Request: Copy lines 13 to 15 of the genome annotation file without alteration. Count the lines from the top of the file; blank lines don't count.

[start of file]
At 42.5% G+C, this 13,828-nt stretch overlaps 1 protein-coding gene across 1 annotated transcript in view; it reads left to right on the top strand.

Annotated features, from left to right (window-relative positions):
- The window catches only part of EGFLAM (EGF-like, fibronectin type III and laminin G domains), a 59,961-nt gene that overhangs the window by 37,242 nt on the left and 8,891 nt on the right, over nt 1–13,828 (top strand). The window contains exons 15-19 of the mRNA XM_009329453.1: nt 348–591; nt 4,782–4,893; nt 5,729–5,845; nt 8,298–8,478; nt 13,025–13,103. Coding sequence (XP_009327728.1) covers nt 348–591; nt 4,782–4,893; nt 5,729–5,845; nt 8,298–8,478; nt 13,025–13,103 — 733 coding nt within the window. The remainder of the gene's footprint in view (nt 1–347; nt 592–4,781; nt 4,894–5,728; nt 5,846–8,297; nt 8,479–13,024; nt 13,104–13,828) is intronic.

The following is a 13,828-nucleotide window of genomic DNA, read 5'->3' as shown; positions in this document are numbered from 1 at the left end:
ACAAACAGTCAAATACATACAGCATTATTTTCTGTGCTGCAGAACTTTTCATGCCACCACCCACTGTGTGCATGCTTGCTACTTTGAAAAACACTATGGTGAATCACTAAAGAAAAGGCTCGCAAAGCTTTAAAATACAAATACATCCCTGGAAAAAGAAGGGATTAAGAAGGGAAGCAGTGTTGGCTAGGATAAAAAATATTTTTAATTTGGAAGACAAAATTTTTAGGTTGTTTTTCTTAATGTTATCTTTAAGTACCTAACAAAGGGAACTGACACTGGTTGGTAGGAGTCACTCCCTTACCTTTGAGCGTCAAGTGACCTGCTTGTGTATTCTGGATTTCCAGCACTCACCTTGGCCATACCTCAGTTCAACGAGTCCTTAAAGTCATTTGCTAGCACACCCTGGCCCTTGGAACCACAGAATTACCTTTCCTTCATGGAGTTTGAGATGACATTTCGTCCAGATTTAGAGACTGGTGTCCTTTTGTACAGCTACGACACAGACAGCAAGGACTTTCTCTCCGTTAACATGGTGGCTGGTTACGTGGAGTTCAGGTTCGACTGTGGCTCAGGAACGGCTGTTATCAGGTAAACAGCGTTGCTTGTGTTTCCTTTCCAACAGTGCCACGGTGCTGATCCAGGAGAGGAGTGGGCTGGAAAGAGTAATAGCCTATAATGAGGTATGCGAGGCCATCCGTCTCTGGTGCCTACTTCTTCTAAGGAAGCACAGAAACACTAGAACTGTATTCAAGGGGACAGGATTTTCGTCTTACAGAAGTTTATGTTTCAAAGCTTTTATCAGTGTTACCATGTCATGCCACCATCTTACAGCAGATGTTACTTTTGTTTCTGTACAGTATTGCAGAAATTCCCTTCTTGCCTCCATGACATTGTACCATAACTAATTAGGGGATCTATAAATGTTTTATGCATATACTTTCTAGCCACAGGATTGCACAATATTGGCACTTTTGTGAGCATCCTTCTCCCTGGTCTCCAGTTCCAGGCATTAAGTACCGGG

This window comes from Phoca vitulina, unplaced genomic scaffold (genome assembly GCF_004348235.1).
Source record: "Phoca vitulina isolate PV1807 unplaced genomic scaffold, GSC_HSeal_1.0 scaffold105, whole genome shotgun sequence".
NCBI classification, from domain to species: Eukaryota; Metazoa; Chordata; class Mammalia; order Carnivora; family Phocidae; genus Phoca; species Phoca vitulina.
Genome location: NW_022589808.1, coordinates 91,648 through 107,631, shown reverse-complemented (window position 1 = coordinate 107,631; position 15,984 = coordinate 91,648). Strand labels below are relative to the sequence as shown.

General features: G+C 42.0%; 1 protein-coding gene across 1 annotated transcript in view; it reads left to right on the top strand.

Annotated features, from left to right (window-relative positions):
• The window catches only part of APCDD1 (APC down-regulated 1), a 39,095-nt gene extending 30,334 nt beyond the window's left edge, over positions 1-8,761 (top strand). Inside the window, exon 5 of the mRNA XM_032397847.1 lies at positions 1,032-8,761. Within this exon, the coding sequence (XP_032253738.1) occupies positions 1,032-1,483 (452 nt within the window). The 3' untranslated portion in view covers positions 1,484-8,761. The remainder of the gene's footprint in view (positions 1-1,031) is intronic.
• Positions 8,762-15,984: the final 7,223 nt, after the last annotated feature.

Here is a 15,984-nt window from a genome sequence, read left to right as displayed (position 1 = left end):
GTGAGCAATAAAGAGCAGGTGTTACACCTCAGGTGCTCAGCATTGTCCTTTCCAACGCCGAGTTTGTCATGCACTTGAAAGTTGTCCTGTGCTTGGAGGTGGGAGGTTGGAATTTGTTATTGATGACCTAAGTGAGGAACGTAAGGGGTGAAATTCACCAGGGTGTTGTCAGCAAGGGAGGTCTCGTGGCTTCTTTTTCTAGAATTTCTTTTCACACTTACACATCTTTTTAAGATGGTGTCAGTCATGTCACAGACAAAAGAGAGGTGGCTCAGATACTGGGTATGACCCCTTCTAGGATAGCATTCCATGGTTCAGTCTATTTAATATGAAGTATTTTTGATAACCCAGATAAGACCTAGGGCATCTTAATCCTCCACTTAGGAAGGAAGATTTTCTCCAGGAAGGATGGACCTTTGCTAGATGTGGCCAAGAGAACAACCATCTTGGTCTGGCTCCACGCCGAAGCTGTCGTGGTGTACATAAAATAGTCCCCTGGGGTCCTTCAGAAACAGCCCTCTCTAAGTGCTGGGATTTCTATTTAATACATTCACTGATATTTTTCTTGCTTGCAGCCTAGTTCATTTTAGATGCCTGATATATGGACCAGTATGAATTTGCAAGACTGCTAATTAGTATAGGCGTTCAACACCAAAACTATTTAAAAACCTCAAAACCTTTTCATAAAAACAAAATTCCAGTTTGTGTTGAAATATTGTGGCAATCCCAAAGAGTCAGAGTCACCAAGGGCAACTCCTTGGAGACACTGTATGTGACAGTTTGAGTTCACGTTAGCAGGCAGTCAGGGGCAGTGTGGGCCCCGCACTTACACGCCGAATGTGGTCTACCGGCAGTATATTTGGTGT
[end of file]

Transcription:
• Positions 8,762-15,984: the final 7,223 nt, after the last annotated feature.

Here is a 15,984-nt window from a genome sequence, read left to right as displayed (position 1 = left end):
GTGAGCAATAAAGAGCAGGTGTTACACCTCAGGTGCTCAGCATTGTCCTTTCCAACGCCGAGTTTGTCATGCACTTGAAAGTTGTCCTGTGCTTGGAGGTGGGAGGTTGGAATTTGTTATTGATGACCTAAGTGAGGAACGTAAGGGGTGAAATTCACCAGGGTGTTGTCAGCAAGGGAGGTCTCGTGGCTTCTTTTTCTAGAATTTCTTTTCACACTTACACATCTTTTTAAGATGGTGTCAGTCATGTCACAGACAAAAGAGAGGTGGCTCAGATACTGGGTATGACCCCTTCTAGGATAGCATTCCATGGTTCAGTCTATTTAATATGAAGTATTTTTGATAACCCAGATAAGACCTAGGGCATCTTAATCCTCCACTTAGGAAGGAAGATTTTCTCCAGGAAGGATGGACCTTTGCTAGATGTGGCCAAGAGAACAACCATCTTGGTCTGGCTCCACGCCGAAGCTGTCGTGGTGTACATAAAATAGTCCCCTGGGGTCCTTCAGAAACAGCCCTCTCTAAGTGCTGGGATTTCTATTTAATACATTCACTGATATTTTTCTTGCTTGCAGCCTAGTTCATTTTAGATGCCTGATATATGGACCAGTATGAATTTGCAAGACTGCTAATTAGTATAGGCGTTCAACACCAAAACTATTTAAAAACCTCAAAACCTTTTCATAAAAACAAAATTCCAGTTTGTGTTGAAATATTGTGGCAATCCCAAAGAGTCAGAGTCACCAAGGGCAACTCCTTGGAGACACTGTATGTGACAGTTTGAGTTCACGTTAGCAGGCAGTCAGGGGCAGTGTGGGCCCCGCACTTACACGCCGAATGTGGTCTACCGGCAGTATATTTGGTGT